Nevaeh Williams — her name backwards is “heaven” — wore a pink shirt that called her the “sweetest girl in the world.”
In the 4-year-old’s hand was a paper telling her what to do if she finds a gun, given to her Wednesday by an anti-violence activist at Phoenix Place Apartments.
As Jack Logan, founder of Greenville-based Put Down the Guns Now Young People was carrying out what he says is God’s command for him to keep kids safe, about a mile away, a city gym was bursting with enthusiasm.
Those 70 children later dashed through the doors of the Morris Chapel Baptist Church into a large parking lot, where they immediately launched into a fierce water balloon fight — all smiles and joyful determination.
Last year, on that same asphalt, the scene was much different, as community members gathered, pleading for an end to the violence that took two young lives in July 2018, including one snuffed out by a bullet just feet from the place where those grievers — and children — assembled.
Bishop Oliver McCray Jr., who presides over Morris Chapel, noticed the juxtaposition too and says that’s one reason why his church’s rapidly growing summer camp is so needed.
At $20 a week per child, McCray said the venture isn’t about creating money for the church. He views it as an informal ministry.
“It’s partnering with the community because these kids don’t come to Morris Chapel. These kids are from everywhere. And they do structured stuff. They do art, they do math, they do science,” McCray said.
McCray’s church has witnessed the consequences of Greenwood’s plight, hosting a May 24 funeral for 24-year-old Cody Alex Hawkins, who was shot the week before.
With elected officials, faith leaders and community activities seeking ways to avoid future tragedy, McCray said in the days following Hawkins’ service, he got a message from God to go another direction.
“What I’m trying to do is change the narrative. I’m trying to focus on the positive instead of the violence, the gangs, the negative stuff. I was in prayer about this whole situation, because I was just really, really bitter and angry about how that guy died,” McCray said.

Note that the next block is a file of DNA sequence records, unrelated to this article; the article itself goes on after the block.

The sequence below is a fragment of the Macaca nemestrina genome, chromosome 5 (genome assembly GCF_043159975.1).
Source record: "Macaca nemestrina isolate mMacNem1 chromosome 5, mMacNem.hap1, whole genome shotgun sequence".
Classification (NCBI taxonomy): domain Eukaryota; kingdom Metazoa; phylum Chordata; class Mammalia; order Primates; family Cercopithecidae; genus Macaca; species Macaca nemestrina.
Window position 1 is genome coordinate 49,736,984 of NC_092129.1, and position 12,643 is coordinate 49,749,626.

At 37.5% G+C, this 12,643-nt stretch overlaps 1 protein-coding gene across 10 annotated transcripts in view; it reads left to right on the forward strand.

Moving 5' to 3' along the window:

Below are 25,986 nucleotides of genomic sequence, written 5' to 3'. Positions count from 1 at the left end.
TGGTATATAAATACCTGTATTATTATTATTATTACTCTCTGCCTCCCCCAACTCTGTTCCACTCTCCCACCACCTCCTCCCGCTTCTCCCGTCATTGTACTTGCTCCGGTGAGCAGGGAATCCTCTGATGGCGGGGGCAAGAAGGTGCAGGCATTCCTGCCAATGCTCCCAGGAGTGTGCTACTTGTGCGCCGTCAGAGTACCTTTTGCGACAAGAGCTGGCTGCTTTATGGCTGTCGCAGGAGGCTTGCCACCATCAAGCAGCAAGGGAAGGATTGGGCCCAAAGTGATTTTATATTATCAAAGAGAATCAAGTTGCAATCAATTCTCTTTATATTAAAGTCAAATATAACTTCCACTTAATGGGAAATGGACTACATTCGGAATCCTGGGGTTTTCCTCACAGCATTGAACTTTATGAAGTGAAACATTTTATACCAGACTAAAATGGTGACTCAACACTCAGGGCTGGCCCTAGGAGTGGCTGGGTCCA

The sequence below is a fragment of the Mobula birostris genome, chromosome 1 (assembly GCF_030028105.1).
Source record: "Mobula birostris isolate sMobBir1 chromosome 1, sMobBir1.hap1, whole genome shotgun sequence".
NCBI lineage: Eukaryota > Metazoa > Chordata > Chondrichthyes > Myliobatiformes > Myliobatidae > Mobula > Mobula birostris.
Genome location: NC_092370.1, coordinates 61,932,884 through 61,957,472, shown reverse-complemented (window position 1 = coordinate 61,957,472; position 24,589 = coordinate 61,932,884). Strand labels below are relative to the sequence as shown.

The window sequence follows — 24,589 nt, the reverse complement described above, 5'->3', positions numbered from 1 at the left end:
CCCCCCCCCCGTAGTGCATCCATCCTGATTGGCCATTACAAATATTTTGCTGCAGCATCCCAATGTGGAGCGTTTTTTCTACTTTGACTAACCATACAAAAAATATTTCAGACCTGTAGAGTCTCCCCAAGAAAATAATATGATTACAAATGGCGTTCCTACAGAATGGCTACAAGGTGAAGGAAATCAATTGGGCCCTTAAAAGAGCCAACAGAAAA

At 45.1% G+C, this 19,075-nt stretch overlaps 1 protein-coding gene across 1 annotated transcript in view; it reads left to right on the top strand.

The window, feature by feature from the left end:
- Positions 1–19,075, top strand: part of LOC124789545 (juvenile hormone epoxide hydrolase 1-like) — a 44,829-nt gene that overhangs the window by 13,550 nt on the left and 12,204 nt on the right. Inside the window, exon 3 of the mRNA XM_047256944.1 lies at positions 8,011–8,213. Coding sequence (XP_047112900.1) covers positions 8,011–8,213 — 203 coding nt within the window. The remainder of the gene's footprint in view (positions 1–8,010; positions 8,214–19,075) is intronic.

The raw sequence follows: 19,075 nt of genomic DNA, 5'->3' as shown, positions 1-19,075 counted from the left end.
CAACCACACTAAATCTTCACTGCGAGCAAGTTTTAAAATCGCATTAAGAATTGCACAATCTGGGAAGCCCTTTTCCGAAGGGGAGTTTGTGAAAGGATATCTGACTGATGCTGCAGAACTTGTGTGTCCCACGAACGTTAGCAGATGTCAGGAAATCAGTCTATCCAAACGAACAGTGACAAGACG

Since Hawkins’ death, four more people have been killed in shootings: 22-year-old Zykevious Ramsey on June 4 in Greenwood and then on June 23, Johntavier Moss, 24, Steven Tinch, 26, and 62-year-old Shirley Jones in Abbeville.
And on Tuesday night, city police and the Greenwood County Sheriff’s Office responded to shootings at the H2O Ultra Lounge at 1601 Highway 72/221 E. and to an Oakhill Street residence that was struck.
“I don’t want to get into the police thing, I don’t want to get into trying to get people to snitch, I don’t want to be a part of that. The Lord spoke to my heart and said to me, ‘focus on the positive,’” McCray said. “This is what people need to see, that there is an alternative to all this stuff going on.”
The camp’s origins lie with Kamela Simmons, who runs a foundation that sponsors youth basketball for girls. Simmons asked McCray if her group could use the gym, and that blossomed into the concept of sponsoring a summer program.
“It’s amazing to have somewhere safe and fun. They can just be kids. It’s nice,” Simmons said.
Such is not the case for a 14-year-old boy who lives across town at the Phoenix Place Apartments. Although he wants to be outside playing football with friends, both he and his mother — who spoke to the Index-Journal Wednesday on the condition of anonymity — are too fearful to take that risk.
“I keep my son in the house. I don’t want to lose in in the streets,” she said. “It’s just a shame we have to live like this in our own home.”
She said she and her son sleep on the floor at least twice a week. And during the school year, he’ll often call home daily to make sure his mother is safe.
“I tell him, ‘You don’t worry about me here. Get yourself an education,’” she said.
Logan spent the day canvassing many of the same city streets where shots have rang out.
“We stay busy so a mother doesn’t have to go to a mortuary,” he told a Phoenix Place resident.
Shellie Kallek has lived at Phoenix Place for 10 years — and she insists that people not only know who she is, but also her phone number.
“It’s 911,” Kallek said. “People will run to the landlord and tell her stuff, but don’t tell the police. They don’t want to come this way because I tell everything I see. I don’t play games. I don’t run in and go to bed.”
There’s a buzz in the air around Uptown — City Manager Julie Wilkie said the trucks, trailers and tents preparing for this weekend’s Festival of Discovery.
Cars slow down to see what the commotion is about, Wilkie said, and as 6 p.m. today traffic will be cut off to make room for the flood of vendors and competitive cooking teams that will make Uptown their home for a few days.